Listening to Fallon, who bears no relation to the late night host, it does seem a little uncanny how the two fields converge. The similarities start with the timeline—there is always a beginning, middle and end. The cast of characters are the clients, agents and lawyers. The set is the property, and the crew are the stagers, movers and painters who help the sellers “achieve the character they want to project into the world.”

“It’s very much like creating a show,” she explains. “The opening is like your open house and you go through the process that takes you to closing. I mean, even the language is the same between production and real estate,” she says. “Can you tell I’ve thought a lot about this?”

Tracy Morgan and John Krasinski in a 2011 production of The 24 Hour Plays on Broadway. Photo courtesy of The 24 Hour Plays

Tracy Morgan and John Krasinski in a 2011 production of The 24 Hour Plays on Broadway. Photo courtesy of The 24 Hour Plays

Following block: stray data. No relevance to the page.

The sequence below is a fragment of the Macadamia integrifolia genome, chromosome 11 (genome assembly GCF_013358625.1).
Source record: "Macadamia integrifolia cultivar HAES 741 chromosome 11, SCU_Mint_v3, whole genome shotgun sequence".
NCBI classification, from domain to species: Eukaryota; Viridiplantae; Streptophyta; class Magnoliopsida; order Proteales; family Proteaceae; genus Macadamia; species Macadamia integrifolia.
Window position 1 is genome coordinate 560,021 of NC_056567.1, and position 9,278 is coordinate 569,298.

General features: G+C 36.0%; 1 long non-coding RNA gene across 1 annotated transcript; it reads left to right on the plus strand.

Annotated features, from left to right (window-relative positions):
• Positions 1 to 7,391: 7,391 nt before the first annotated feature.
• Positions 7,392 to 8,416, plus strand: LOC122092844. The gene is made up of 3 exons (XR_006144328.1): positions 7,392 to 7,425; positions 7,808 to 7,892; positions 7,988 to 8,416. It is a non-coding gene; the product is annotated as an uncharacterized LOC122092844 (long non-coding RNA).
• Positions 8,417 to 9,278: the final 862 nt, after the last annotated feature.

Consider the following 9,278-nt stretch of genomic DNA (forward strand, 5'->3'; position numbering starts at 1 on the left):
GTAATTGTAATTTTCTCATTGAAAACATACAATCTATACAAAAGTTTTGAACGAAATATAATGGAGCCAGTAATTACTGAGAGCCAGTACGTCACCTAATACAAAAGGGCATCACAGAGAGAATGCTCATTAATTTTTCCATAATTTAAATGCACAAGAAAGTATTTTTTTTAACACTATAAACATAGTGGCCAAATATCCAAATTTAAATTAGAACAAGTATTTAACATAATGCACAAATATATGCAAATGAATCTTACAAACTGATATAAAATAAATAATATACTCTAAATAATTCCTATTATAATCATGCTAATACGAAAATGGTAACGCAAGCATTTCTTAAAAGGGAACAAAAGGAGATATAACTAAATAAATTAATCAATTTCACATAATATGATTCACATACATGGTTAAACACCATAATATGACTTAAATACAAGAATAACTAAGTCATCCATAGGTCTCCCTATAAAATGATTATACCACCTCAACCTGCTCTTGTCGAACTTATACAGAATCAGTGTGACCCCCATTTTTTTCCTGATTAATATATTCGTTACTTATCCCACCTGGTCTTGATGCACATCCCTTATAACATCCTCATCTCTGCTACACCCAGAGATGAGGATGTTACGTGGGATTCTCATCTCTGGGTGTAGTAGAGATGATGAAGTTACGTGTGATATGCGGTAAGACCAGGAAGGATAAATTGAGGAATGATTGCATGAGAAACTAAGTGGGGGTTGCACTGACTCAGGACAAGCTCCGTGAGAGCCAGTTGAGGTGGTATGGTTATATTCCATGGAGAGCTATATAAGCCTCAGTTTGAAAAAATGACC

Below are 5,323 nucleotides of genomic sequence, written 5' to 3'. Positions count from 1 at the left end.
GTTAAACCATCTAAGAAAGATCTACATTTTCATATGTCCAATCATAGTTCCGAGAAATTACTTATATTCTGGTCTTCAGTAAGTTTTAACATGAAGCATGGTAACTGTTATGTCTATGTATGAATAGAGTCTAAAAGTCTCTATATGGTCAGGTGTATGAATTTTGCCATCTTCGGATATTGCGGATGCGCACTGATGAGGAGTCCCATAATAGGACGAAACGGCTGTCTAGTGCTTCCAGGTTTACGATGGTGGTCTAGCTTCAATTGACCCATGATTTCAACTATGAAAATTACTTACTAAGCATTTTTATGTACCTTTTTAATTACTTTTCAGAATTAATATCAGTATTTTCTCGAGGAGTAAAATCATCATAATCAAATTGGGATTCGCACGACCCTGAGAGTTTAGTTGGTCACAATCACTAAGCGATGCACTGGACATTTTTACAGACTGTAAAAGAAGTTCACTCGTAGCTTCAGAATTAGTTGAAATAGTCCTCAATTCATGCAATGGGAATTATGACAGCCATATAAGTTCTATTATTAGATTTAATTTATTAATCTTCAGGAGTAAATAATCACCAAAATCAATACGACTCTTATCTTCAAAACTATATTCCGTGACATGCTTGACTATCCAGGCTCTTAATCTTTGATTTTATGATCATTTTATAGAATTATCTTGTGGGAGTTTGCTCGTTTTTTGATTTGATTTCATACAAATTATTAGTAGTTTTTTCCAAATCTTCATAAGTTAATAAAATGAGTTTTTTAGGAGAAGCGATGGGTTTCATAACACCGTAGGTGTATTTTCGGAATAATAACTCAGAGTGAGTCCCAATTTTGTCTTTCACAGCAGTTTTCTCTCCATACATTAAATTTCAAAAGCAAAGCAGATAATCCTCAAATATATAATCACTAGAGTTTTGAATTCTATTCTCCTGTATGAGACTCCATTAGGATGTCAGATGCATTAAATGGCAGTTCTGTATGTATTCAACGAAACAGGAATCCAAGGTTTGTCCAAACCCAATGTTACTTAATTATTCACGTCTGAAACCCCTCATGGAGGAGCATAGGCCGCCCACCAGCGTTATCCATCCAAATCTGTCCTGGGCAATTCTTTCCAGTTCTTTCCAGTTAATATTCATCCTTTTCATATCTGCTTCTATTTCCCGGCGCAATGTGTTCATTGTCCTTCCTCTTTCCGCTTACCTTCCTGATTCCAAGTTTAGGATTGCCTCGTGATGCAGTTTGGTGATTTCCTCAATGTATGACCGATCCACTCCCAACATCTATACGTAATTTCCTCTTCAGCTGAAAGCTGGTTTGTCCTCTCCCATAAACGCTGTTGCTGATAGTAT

What’s even more remarkable is that the skills required to manage a sale are identical to the ones Fallon employs while producing The 24 Hour Plays, a series of improvised plays she created 20 years ago, in 1995. From its origins on the Lower East Side, to its now-annual residency at the American Airlines Theater on Broadway, the concept has remained the same—twenty-four actors, six playwrights, six directors and a crew are given 23 hours to write, rehearse, stage, and in the last hour of the day, perform their instant masterpiece. The only thing that has changed over the years is that the play now routinely attracts stars like Scarlett Johansson, Chris Rock, and Naomi Watts, and the company now has spinoffs like The 24 Hour Musicals and productions around the world. The Broadway show returns in November, and at their recent 20th anniversary gala, they successfully reached their Kickstarter goal to fund their free, annual 24 Hour Plays: Nationals, a workshop for 25-and-under young theater professionals.